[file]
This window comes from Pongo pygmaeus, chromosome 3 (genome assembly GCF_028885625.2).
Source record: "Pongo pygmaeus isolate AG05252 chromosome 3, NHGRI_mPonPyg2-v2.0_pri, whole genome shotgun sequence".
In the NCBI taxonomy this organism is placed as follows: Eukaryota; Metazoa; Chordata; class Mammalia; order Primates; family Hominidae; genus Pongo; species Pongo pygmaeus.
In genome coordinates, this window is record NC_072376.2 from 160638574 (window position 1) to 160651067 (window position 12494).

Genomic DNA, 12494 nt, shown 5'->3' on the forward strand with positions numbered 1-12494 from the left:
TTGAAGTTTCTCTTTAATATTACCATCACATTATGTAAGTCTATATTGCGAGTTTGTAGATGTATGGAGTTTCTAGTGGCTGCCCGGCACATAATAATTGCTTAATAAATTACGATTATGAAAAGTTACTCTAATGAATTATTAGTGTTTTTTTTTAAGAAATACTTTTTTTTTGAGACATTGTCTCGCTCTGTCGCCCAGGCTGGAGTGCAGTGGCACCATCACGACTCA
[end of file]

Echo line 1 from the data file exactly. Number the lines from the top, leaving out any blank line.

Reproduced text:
This window comes from Pongo pygmaeus, chromosome 3 (genome assembly GCF_028885625.2).